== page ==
Speaker placement is important with the PSB Alpha Mini speakers (as it is with all speakers). Initially, I had the speakers in the corners of built in bookshelves on either side of a fireplace. I put them there because they looked good and fit into the living room without being too conspicuous. (My spouse wanted tiny little speakers that wouldn’t be noticed, like those Bose cube things. Ugh!) In the bookshelf position, the speakers sounded “confined” and the bass sounded “muddy”, “sloppy”, and “thumpy”. Later, I bought a set of fairly decent, inexpensive, 24 inch, speaker stands from a local company called Chicago Audio Group. I placed the stands just a couple of inches from the back wall, about 6 feet apart, slightly angled in. With the speakers on the stands, the change in sound was immediately noticeable and dramatically better. The speakers sounded more “open”, “airy”, and “detailed”. The bass sounded “tight” and “controlled”. I thought there would be less bass after the speakers were moved away from the bookshelf corners, but that wasn’t the case. There was just as much bass, probably due to the fact that the rear bass ports were now more exposed and open. My spouse doesn’t like the new placement, so I’m not sure this will be the finally solution.
The NAD Music System comes with a pair of 5 foot Phoenix Gold 16 AWG, oxygen free, stranded copper speaker cable. I needed more than 5 feet, so I initially used thin, 18-gauge cable. The system sounded fine, but I was interested to see if a different cable would make a difference.
I was skeptical that a change in speaker cable could make a difference. But I was curious, so I bought some generic 12-gauge, stranded copper, PVC insulated, speaker cable ($1US/foot) and terminated the ends with screw type, gold plated connectors ($3US each). The total cost for this set up was $54US. (The NAD L40 has 5-way binding posts that accept banana plugs. The PSB Alpha Mini speakers have spring clips that accept pin connectors.) Did I hear a difference? Not really - maybe a little more bass response, but not much. It wasn’t a blind test, but if it was, I’m not sure I would have been able to hear a difference between the two cables.
Later, I read a couple of articles on the web about Do-It-Yourself speaker cable projects. One author suggested that Belden 1585A Category 5 computer cable (4 twisted pair, 24-gauge solid core copper conductors, individually insulated with polyolefin) would make an ideal speaker cable. He suggested that when the PVC outer insulation is removed, and 27 twisted pairs from 7 cables are braided together, it creates a speaker cable that sounds better than most high-end, expensive cables and cost quite a bit less. (Belden 1585A cable costs $0.31US/foot at Radio Shack.) The braiding together of 27 twisted pairs seemed like too much work for me - First, 3 twisted pairs braided together. Next, 3 3-braids braided together. Finally, 3 9-braids braided together. Instead, I simply used 1 cable per speaker (with the outer PVC insulation still in tack). All solid colored wires were used for ground (-) and all striped colored wires were used for hot (+). The cables were terminated with the connectors that I bought previously.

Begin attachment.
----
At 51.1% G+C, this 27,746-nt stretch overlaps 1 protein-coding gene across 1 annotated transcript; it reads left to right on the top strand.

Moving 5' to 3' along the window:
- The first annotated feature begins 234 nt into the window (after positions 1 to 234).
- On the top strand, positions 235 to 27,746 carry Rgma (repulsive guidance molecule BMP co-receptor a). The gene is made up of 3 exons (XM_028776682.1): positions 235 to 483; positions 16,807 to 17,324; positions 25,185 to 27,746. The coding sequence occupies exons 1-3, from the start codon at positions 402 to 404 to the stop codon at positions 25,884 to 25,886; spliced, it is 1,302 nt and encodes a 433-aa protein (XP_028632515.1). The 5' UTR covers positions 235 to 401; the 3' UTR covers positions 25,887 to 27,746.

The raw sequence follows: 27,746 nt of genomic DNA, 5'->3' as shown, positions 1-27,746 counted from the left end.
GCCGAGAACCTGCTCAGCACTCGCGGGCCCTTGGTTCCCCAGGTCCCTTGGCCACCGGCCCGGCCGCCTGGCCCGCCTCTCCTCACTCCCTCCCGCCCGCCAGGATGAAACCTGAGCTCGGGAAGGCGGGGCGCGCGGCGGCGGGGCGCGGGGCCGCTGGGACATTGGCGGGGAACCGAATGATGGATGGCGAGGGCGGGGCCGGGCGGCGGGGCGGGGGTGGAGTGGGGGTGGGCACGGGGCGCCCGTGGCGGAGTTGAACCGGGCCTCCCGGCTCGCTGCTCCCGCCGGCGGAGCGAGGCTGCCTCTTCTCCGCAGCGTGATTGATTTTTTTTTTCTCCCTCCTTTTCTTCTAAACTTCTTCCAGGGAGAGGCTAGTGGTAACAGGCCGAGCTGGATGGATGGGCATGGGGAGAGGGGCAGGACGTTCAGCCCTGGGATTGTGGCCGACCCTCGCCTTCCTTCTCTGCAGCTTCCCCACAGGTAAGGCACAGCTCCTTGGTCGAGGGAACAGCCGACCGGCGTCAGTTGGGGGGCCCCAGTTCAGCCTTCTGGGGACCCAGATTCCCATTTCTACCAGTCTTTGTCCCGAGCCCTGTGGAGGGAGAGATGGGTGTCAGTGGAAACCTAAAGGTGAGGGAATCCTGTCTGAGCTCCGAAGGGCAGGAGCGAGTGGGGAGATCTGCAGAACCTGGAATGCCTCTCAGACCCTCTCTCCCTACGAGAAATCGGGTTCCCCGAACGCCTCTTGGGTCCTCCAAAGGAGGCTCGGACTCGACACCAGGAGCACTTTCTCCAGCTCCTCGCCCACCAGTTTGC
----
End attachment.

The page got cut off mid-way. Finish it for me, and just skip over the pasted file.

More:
After installing the new cables, the difference in sound surprised me. I wouldn’t say it was a huge difference because the tonal balance of the system stayed about the same. What I heard was subtle differences in the music. I heard more detail. For example, instead of just hearing the beat of a drum, I heard the mallet hitting the surface of the drum. Instead of hearing the tone of an acoustic bass, I heard the musician’s finger plucking the string of the bass. A couple of times I perked up when listening to a CD and I heard a subtle detail in the music that I had never heard before. I actually heard Diana Kroll’s lips part, and the short breath that she took, when she opened her mouth to sing. When my wife came into the room, I asked her if she heard any difference in the sound of the system. She said that it sounded “fuller”, and “rounder”, like it filled the room more. As I listened even more, I began to realize that the high frequencies were “sharper”, more “precise”, but not necessarily too “bright”. The low frequencies sounded “tighter”, more “controlled”, even “punchy”. The system sounded less “laid back” and more “up front”. In some ways it made the system harder to listen to, more fatiguing. But the system sounded more like a live performance. For example, pianos sounded more like a live piano, partly because I could hear the striking mechanism of the piano hitting the strings. I could also hear the ambiance of the recording room for the first time.
These changes made the music more involving. I found myself listening to all kinds of music in order to investigate if I heard any new nuances that I had never heard before. I listened to many CDs over the course of a weekend and found that I liked the system much more than before.
If you’re looking for an inexpensive HiFi setup that sounds great, I recommend auditioning this system.